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Adapting Literacy Learning Practices for Young Children with Disabilities Carl J. Dunst, Ph.D. Carol M. Trivette, Ph.D. Orelena Hawks Puckett Institute.

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Presentation on theme: "Adapting Literacy Learning Practices for Young Children with Disabilities Carl J. Dunst, Ph.D. Carol M. Trivette, Ph.D. Orelena Hawks Puckett Institute."— Presentation transcript:

1 Adapting Literacy Learning Practices for Young Children with Disabilities Carl J. Dunst, Ph.D. Carol M. Trivette, Ph.D. Orelena Hawks Puckett Institute Asheville and Morganton, NC Presentation made at the 2008 OSEP National Early Childhood Conference, Washington DC, December 8, 2008

2 The Center for Early Literacy Learning (CELL) is a collaboration among the: Orelena Hawks Puckett Institute Asheville and Morganton, NC American Institutes for Research Washington, DC PACER Center Bloomington, MN UCONN Center for Excellence in Disabilities Farmington, CT

3 CELL Aims Synthesize research evidence to identify effective early literacy learning practices and interventions Develop evidence-based practices from the findings of the research syntheses Implement and evaluate the use of evidence-based practice guides Conduct general and specialized technical assistance promoting the adoption and use of evidence-based early literacy learning practices

4 Purposes of Presentation To describe the CELL: The domains of preliteracy learning Key components of the CELL early literacy learning intervention model CELL universal practice guides Adaptation model for developing early literacy practice guides Provide examples of practice guides with adaptations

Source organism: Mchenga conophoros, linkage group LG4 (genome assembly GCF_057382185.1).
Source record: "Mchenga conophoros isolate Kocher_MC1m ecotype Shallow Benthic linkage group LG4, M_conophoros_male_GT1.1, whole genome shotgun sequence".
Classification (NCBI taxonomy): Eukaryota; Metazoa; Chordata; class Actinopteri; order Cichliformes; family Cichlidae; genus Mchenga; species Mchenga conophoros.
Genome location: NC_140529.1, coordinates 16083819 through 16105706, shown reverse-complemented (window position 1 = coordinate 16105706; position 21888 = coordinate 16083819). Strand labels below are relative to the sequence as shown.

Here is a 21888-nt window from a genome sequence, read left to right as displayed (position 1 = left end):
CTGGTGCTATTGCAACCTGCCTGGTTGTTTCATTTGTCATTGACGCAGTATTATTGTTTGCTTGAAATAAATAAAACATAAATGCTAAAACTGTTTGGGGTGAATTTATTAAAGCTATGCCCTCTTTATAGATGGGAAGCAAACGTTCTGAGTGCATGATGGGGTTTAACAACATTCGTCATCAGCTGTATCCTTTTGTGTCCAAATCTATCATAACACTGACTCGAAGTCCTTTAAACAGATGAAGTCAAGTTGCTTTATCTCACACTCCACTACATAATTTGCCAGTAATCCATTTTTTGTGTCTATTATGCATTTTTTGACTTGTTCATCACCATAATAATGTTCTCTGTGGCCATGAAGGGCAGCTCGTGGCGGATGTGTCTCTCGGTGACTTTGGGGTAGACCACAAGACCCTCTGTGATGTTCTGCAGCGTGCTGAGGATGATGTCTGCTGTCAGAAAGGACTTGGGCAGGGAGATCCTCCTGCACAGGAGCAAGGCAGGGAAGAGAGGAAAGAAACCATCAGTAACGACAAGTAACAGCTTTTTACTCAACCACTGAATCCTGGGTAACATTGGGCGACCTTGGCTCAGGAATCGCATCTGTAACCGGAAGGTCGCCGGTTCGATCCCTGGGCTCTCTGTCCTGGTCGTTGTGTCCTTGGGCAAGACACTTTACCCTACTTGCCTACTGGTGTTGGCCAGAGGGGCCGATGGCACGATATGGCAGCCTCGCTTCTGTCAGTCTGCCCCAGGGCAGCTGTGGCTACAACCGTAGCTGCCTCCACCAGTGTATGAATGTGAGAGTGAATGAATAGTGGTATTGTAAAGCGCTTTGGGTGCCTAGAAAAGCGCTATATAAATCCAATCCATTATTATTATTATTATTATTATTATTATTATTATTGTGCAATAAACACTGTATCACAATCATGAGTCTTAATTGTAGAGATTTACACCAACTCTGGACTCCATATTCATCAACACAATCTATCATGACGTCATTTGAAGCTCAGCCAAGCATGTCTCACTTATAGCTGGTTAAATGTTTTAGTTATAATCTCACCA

5 Conceptualization Define the domains of pre-literacy, emergent literacy, and early literacy development constituting the focus of CELL Define the key components of the CELL early literacy learning intervention model

6 a Domains of Early Literacy Learning a Speech Processing Skills Oral Language Phonological Awareness Listening Comprehension Print-Related Skills Print Awareness Written Language Alphabet Knowledge Text Comprehension Adapted from A. van Kleeck (1998). Pre-literacy domains and stages. Journal of Childrens Communication Development, 20, 33-51. a

7 Everyday Literacy Activities Responsive Teaching Early Literacy Learning Outcomes Components of CELL Early Literacy Learning Model Literacy-Rich Environments Child Interests

8 All children, with and without disabilities, have interests and preferences that are the foundations for learning. A childs interests-based learning forms the basis of CELL early literacy practices.

9 Interest-Based Learning Two types of interests influence early literacy learning and development: Personal interests Situational interests